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What Is The Difference Between an Osteopath and a Chiropractor?

Osteopaths and chiropractors share a number of similarities. For example, they both take a holistic view of the body and its various systems. 

A chiropractor focuses on the neuromusculoskeletal system and uses specific manual adjustments and manipulations to restore proper spinal alignment and improve function with flow on benefits to other areas of the body.

In this post, we answer the question, what is the difference between an osteopath and a chiropractor, and also touch on some of the similarities between these 2 healthcare professionals. 

We look at their respective treatment approaches, educational pathways, diagnostic methods, and the range of conditions they address.

Differences in Treatment Approaches Between Osteopathy and Chiropractic

Osteopaths and chiropractors both view the body holistically, which means they consider the interconnectedness of all its various systems.

Osteopaths take the approach that optimal health is achieved when the musculoskeletal system, nervous system, and other bodily systems function harmoniously.

Osteopathic treatment involves manual techniques such as stretching, massage, and manipulation to restore balance within the body, enhance circulation, and alleviate pain. Osteopaths may also provide lifestyle advice, including recommendations for diet, exercise, and stress management.


Chiropractors primarily focus on the spine and its impact on overall health from the perspective that dysfunction in the spine can disrupt nerve function, leading to a variety of health issues.

Chiropractic treatment involves manual spinal adjustments, where precise forces are applied to the spine to correct dysfunctions and improve spinal function. By restoring proper function, chiropractors aim to alleviate pain, enhance mobility, and optimise the body’s ability to heal itself.

Like osteopaths, chiropractors also often incorporate lifestyle modifications and rehabilitative exercises into their treatment plans.

Educational Pathways for Osteopaths and Chiropractors

Both osteopaths and chiropractors are highly trained specialist healthcare professionals who have undertaken many years of study to obtain their relevant degrees.

UK Osteopath Qualifications:

In the UK osteopaths must complete a five-year Master’s degree (MOst) in osteopathy. They must also be registered with the General Osteopathic Council (GOsC) to practise as an osteopath.

Their education covers a broad range of subjects, including:

  • Anatomy
  • Physiology
  • Pathology
  • Pharmacology
  • Osteopathic principles and techniques

UK Chiropractic Qualifications:

A chiropractor in the UK must complete a 4-5 year accredited Master’s degree (MChiro or MSc) recognised by the General Chiropractic Council (GCC). They must also be registered with the GCC to practise as a chiropractor in the UK.

This degree encompasses both theoretical and clinical training and includes coursework in:

  • Anatomy,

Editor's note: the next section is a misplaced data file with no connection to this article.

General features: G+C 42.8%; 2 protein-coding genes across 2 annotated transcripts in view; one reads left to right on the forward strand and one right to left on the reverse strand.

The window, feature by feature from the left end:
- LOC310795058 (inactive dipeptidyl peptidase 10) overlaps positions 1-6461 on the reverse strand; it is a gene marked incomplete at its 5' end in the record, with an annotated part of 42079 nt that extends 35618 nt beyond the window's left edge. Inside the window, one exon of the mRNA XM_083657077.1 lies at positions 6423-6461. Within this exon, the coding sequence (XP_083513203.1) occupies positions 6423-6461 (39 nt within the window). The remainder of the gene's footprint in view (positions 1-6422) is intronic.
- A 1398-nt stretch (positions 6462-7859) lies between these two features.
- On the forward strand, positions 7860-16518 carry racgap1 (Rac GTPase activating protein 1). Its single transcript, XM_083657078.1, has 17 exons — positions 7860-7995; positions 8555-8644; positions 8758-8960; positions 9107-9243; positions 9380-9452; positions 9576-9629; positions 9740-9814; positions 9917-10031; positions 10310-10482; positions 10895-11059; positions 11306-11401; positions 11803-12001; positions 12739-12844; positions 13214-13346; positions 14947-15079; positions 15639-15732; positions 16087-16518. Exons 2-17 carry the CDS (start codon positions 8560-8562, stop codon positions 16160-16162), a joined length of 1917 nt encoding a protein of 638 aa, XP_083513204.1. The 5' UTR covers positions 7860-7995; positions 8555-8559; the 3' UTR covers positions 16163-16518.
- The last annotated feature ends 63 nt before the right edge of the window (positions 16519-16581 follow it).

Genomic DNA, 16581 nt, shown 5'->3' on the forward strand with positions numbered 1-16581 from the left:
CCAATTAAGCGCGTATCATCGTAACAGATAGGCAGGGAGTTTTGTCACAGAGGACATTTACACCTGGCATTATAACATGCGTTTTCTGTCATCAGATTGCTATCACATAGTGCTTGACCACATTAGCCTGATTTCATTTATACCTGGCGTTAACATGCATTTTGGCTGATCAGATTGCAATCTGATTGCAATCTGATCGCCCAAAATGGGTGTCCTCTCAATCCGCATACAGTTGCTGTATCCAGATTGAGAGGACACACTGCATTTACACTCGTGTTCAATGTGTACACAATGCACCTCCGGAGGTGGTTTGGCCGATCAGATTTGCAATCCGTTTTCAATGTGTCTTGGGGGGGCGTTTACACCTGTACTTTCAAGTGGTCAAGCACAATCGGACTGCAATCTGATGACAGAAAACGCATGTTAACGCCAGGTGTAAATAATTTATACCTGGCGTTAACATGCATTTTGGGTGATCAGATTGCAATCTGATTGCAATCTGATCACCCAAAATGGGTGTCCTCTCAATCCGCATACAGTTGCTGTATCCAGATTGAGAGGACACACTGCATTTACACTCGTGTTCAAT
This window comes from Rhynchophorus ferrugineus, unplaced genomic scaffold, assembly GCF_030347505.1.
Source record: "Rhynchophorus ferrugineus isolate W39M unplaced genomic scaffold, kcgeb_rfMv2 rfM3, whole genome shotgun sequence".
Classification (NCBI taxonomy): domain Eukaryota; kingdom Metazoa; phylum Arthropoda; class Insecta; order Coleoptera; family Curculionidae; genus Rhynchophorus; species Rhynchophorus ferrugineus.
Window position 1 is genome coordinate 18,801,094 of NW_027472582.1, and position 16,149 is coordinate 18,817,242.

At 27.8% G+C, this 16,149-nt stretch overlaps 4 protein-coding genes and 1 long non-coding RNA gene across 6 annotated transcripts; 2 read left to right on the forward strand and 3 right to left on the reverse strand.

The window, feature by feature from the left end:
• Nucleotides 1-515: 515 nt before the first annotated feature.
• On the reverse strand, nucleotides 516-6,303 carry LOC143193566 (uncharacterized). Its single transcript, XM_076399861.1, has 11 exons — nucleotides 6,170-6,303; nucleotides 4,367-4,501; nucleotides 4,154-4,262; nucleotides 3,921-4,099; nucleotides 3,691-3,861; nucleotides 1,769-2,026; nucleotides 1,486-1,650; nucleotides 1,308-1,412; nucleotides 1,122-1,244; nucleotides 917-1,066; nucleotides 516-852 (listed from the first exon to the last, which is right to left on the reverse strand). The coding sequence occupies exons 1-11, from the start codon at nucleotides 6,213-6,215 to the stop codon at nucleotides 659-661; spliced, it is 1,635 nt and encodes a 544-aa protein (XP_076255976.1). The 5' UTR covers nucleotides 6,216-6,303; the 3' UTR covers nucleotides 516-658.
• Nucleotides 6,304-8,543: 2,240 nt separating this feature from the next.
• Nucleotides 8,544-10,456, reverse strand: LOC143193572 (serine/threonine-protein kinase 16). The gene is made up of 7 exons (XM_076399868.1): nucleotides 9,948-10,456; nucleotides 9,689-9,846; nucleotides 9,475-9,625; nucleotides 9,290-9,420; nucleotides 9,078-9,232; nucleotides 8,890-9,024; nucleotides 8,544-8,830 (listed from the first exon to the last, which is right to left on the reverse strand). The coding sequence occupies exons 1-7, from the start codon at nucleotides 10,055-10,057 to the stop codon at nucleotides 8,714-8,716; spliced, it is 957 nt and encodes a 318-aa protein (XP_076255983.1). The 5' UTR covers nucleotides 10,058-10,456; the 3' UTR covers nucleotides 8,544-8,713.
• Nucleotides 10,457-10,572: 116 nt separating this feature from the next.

• Physiology,
  • Neurology,
  • Radiology, and
  • Chiropractic techniques.

Both chiropractic and osteopathic training emphasise a holistic understanding of the body and hands-on manual therapy skills. This allows them to diagnose and treat a wide range of musculoskeletal conditions.

Diagnostic Methods Employed by Osteopaths and Chiropractors

Osteopaths and chiropractors employ a variety of diagnostic methods, including physical examinations, palpation, orthopaedic tests, neurological assessments and assessment of posture and movement patterns.

They may also utilise diagnostic imaging such as X-rays or MRI scans to aid in diagnosis and treatment planning.

Conditions Treated by Osteopaths and Chiropractors

Osteopaths treat a wide range of musculoskeletal conditions, including back pain, neck pain, joint stiffness, muscle tension, and sports injuries. They also provide care for conditions affecting other bodily systems, such as digestive disorders, and respiratory ailments.

Chiropractors specialise in the diagnosis and treatment of musculoskeletal disorders, with a particular focus on spinal health. Common conditions addressed by chiropractors include:

Aches & pains

  • Neck pain
  • Back pain
  • Shoulder pain
  • Hip pain
  • Knee pain
  • Elbow pain
  • Wrist pain
  • Muscle pain


  • Poor Posture
  • Headaches
  • Migraines
  • Vertigo & Dizziness
  • Tension
  • Stiffness
  • Inability to relax


  • Muscle spasms
  • Cramps
  • Sports injuries
  • Rotator Cuff injuries
  • Ankle sprains


Conclusion: Understanding the Difference Between Osteopathy and Chiropractic

Osteopathy and chiropractic are both holistic healthcare professions that aim to optimise health and wellbeing, albeit through different approaches. 

Osteopaths focus on restoring blood flow within the body using manual techniques and lifestyle interventions. 

Chiropractors concentrate on correcting spinal dysfunction to enhance nervous system function with flow-on benefits for overall health.

Both disciplines offer valuable treatment options for musculoskeletal conditions and contribute to the comprehensive care of patients.

Josh Wymer

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